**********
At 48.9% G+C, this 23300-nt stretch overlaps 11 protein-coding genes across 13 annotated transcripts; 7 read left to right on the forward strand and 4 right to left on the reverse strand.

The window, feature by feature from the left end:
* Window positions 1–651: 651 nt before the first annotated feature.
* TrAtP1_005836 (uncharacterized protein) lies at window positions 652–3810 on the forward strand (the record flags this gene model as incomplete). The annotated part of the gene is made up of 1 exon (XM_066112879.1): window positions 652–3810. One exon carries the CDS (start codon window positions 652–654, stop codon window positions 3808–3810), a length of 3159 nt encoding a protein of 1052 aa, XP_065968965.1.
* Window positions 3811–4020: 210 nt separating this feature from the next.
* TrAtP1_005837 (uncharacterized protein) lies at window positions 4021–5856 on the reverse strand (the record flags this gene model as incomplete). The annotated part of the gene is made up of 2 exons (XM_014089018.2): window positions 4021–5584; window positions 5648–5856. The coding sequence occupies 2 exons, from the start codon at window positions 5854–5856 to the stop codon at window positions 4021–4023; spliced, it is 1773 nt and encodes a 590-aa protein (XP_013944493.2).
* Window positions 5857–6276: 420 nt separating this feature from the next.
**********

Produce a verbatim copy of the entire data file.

At 48.9% G+C, this 23300-nt stretch overlaps 11 protein-coding genes across 13 annotated transcripts; 7 read left to right on the forward strand and 4 right to left on the reverse strand.

The window, feature by feature from the left end:
* Window positions 1–651: 651 nt before the first annotated feature.
* TrAtP1_005836 (uncharacterized protein) lies at window positions 652–3810 on the forward strand (the record flags this gene model as incomplete). The annotated part of the gene is made up of 1 exon (XM_066112879.1): window positions 652–3810. One exon carries the CDS (start codon window positions 652–654, stop codon window positions 3808–3810), a length of 3159 nt encoding a protein of 1052 aa, XP_065968965.1.
* Window positions 3811–4020: 210 nt separating this feature from the next.
* TrAtP1_005837 (uncharacterized protein) lies at window positions 4021–5856 on the reverse strand (the record flags this gene model as incomplete). The annotated part of the gene is made up of 2 exons (XM_014089018.2): window positions 4021–5584; window positions 5648–5856. The coding sequence occupies 2 exons, from the start codon at window positions 5854–5856 to the stop codon at window positions 4021–4023; spliced, it is 1773 nt and encodes a 590-aa protein (XP_013944493.2).
* Window positions 5857–6276: 420 nt separating this feature from the next.